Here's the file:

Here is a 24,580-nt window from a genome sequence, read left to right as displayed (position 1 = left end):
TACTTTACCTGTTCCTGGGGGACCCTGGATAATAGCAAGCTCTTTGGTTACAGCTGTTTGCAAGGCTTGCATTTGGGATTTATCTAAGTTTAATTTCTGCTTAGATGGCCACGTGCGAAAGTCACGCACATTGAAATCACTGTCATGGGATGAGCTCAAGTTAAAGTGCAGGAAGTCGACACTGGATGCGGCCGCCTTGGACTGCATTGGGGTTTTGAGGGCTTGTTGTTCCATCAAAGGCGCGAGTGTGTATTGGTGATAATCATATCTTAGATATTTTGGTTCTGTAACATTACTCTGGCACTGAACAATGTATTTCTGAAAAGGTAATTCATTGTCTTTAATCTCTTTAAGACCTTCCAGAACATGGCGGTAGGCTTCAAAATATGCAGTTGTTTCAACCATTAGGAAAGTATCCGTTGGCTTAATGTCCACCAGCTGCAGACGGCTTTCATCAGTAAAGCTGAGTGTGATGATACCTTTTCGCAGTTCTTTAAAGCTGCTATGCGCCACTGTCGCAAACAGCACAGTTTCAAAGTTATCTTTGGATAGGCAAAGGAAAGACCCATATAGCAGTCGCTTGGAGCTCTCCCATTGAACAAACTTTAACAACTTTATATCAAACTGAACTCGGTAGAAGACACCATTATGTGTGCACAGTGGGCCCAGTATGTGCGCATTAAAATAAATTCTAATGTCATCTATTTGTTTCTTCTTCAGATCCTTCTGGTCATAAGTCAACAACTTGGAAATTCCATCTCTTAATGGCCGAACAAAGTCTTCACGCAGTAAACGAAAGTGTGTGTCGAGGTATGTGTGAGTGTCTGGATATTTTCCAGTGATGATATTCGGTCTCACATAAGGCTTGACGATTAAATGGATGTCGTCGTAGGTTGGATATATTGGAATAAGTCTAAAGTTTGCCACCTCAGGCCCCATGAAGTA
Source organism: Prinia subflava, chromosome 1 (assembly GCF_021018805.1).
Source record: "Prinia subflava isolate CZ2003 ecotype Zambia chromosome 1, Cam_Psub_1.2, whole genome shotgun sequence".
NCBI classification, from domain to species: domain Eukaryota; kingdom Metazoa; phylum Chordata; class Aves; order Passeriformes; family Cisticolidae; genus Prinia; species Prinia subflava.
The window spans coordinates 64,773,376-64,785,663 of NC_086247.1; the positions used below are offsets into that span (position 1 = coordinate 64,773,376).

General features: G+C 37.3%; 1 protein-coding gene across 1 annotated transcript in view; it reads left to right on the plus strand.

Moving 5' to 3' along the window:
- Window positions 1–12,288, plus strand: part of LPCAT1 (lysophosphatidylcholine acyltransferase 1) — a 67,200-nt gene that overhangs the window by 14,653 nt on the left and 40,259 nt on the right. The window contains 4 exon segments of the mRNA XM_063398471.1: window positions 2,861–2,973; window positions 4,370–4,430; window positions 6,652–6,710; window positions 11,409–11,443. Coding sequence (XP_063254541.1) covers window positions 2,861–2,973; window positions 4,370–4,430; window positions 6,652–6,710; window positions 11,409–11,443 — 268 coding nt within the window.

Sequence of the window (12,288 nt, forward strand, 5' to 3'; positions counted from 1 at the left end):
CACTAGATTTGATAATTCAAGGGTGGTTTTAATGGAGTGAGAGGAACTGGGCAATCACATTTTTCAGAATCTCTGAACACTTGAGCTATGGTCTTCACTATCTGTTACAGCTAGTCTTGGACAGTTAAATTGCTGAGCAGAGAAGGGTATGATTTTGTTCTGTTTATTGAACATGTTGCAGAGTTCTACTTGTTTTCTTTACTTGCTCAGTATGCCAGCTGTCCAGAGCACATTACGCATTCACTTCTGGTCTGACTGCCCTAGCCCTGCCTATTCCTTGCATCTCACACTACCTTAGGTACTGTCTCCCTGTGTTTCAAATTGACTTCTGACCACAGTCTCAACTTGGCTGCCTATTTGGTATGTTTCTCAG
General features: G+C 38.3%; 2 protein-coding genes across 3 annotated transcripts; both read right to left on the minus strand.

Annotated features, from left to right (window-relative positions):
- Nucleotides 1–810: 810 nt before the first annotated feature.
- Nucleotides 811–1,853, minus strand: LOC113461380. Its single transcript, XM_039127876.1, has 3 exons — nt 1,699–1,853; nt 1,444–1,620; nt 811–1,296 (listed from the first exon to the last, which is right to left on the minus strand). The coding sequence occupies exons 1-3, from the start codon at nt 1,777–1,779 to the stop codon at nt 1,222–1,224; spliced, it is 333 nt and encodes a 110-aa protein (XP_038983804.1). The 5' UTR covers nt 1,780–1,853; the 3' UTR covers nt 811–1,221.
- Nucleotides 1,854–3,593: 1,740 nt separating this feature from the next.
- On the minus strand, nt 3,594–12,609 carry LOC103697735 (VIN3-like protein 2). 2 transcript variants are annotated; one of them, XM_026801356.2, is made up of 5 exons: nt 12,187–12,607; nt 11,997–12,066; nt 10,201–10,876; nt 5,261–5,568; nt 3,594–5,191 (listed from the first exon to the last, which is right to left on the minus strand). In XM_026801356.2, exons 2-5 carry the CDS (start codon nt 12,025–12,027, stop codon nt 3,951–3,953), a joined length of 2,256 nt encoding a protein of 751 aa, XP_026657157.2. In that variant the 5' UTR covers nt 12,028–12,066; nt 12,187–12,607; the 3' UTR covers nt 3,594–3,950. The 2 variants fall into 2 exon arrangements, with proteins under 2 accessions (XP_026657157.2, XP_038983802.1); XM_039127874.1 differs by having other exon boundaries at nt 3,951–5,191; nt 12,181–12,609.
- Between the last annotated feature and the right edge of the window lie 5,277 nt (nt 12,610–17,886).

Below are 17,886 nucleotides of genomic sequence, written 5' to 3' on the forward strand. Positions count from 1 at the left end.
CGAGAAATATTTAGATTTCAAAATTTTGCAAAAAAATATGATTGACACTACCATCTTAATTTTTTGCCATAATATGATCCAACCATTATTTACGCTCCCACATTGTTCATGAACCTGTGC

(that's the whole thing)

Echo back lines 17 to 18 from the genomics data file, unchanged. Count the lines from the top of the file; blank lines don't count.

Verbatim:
- On the minus strand, nt 3,594–12,609 carry LOC103697735 (VIN3-like protein 2). 2 transcript variants are annotated; one of them, XM_026801356.2, is made up of 5 exons: nt 12,187–12,607; nt 11,997–12,066; nt 10,201–10,876; nt 5,261–5,568; nt 3,594–5,191 (listed from the first exon to the last, which is right to left on the minus strand). In XM_026801356.2, exons 2-5 carry the CDS (start codon nt 12,025–12,027, stop codon nt 3,951–3,953), a joined length of 2,256 nt encoding a protein of 751 aa, XP_026657157.2. In that variant the 5' UTR covers nt 12,028–12,066; nt 12,187–12,607; the 3' UTR covers nt 3,594–3,950. The 2 variants fall into 2 exon arrangements, with proteins under 2 accessions (XP_026657157.2, XP_038983802.1); XM_039127874.1 differs by having other exon boundaries at nt 3,951–5,191; nt 12,181–12,609.
- Between the last annotated feature and the right edge of the window lie 5,277 nt (nt 12,610–17,886).